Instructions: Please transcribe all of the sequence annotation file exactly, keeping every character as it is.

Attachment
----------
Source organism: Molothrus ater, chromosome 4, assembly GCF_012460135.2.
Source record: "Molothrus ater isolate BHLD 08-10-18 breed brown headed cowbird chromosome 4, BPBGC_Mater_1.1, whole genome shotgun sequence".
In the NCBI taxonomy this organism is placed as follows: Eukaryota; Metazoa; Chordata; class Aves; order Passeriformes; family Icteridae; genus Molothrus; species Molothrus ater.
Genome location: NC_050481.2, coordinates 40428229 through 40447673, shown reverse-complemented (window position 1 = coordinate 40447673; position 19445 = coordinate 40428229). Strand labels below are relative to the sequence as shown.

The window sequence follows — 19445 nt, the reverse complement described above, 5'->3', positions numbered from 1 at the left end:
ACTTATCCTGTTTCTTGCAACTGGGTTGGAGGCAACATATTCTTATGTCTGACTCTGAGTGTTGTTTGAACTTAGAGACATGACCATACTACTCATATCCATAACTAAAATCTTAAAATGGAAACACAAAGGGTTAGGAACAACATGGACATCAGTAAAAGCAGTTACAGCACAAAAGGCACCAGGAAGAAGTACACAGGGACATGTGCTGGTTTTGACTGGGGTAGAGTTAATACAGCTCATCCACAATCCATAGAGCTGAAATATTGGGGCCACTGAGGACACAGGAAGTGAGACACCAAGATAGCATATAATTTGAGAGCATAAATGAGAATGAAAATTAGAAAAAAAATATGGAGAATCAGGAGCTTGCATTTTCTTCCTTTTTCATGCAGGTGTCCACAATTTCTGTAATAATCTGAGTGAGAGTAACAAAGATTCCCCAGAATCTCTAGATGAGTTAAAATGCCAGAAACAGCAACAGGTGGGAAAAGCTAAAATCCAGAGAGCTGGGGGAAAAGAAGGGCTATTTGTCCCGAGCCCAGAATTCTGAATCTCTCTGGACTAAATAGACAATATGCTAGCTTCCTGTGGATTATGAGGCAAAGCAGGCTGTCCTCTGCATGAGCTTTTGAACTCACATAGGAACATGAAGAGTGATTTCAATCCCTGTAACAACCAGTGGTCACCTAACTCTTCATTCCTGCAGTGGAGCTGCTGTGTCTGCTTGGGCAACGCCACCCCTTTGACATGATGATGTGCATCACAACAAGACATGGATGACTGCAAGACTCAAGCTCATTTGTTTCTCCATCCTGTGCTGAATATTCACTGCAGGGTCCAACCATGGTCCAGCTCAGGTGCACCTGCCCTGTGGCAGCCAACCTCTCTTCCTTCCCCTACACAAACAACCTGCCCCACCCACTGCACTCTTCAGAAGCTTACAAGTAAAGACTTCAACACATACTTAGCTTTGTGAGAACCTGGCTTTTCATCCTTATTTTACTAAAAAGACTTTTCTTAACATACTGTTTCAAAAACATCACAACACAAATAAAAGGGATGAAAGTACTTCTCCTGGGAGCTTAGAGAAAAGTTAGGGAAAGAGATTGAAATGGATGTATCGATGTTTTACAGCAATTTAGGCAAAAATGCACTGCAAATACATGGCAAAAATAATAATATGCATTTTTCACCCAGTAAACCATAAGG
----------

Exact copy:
Source organism: Molothrus ater, chromosome 4, assembly GCF_012460135.2.
Source record: "Molothrus ater isolate BHLD 08-10-18 breed brown headed cowbird chromosome 4, BPBGC_Mater_1.1, whole genome shotgun sequence".
In the NCBI taxonomy this organism is placed as follows: Eukaryota; Metazoa; Chordata; class Aves; order Passeriformes; family Icteridae; genus Molothrus; species Molothrus ater.
Genome location: NC_050481.2, coordinates 40428229 through 40447673, shown reverse-complemented (window position 1 = coordinate 40447673; position 19445 = coordinate 40428229). Strand labels below are relative to the sequence as shown.

The window sequence follows — 19445 nt, the reverse complement described above, 5'->3', positions numbered from 1 at the left end:
ACTTATCCTGTTTCTTGCAACTGGGTTGGAGGCAACATATTCTTATGTCTGACTCTGAGTGTTGTTTGAACTTAGAGACATGACCATACTACTCATATCCATAACTAAAATCTTAAAATGGAAACACAAAGGGTTAGGAACAACATGGACATCAGTAAAAGCAGTTACAGCACAAAAGGCACCAGGAAGAAGTACACAGGGACATGTGCTGGTTTTGACTGGGGTAGAGTTAATACAGCTCATCCACAATCCATAGAGCTGAAATATTGGGGCCACTGAGGACACAGGAAGTGAGACACCAAGATAGCATATAATTTGAGAGCATAAATGAGAATGAAAATTAGAAAAAAAATATGGAGAATCAGGAGCTTGCATTTTCTTCCTTTTTCATGCAGGTGTCCACAATTTCTGTAATAATCTGAGTGAGAGTAACAAAGATTCCCCAGAATCTCTAGATGAGTTAAAATGCCAGAAACAGCAACAGGTGGGAAAAGCTAAAATCCAGAGAGCTGGGGGAAAAGAAGGGCTATTTGTCCCGAGCCCAGAATTCTGAATCTCTCTGGACTAAATAGACAATATGCTAGCTTCCTGTGGATTATGAGGCAAAGCAGGCTGTCCTCTGCATGAGCTTTTGAACTCACATAGGAACATGAAGAGTGATTTCAATCCCTGTAACAACCAGTGGTCACCTAACTCTTCATTCCTGCAGTGGAGCTGCTGTGTCTGCTTGGGCAACGCCACCCCTTTGACATGATGATGTGCATCACAACAAGACATGGATGACTGCAAGACTCAAGCTCATTTGTTTCTCCATCCTGTGCTGAATATTCACTGCAGGGTCCAACCATGGTCCAGCTCAGGTGCACCTGCCCTGTGGCAGCCAACCTCTCTTCCTTCCCCTACACAAACAACCTGCCCCACCCACTGCACTCTTCAGAAGCTTACAAGTAAAGACTTCAACACATACTTAGCTTTGTGAGAACCTGGCTTTTCATCCTTATTTTACTAAAAAGACTTTTCTTAACATACTGTTTCAAAAACATCACAACACAAATAAAAGGGATGAAAGTACTTCTCCTGGGAGCTTAGAGAAAAGTTAGGGAAAGAGATTGAAATGGATGTATCGATGTTTTACAGCAATTTAGGCAAAAATGCACTGCAAATACATGGCAAAAATAATAATATGCATTTTTCACCCAGTAAACCATAAGG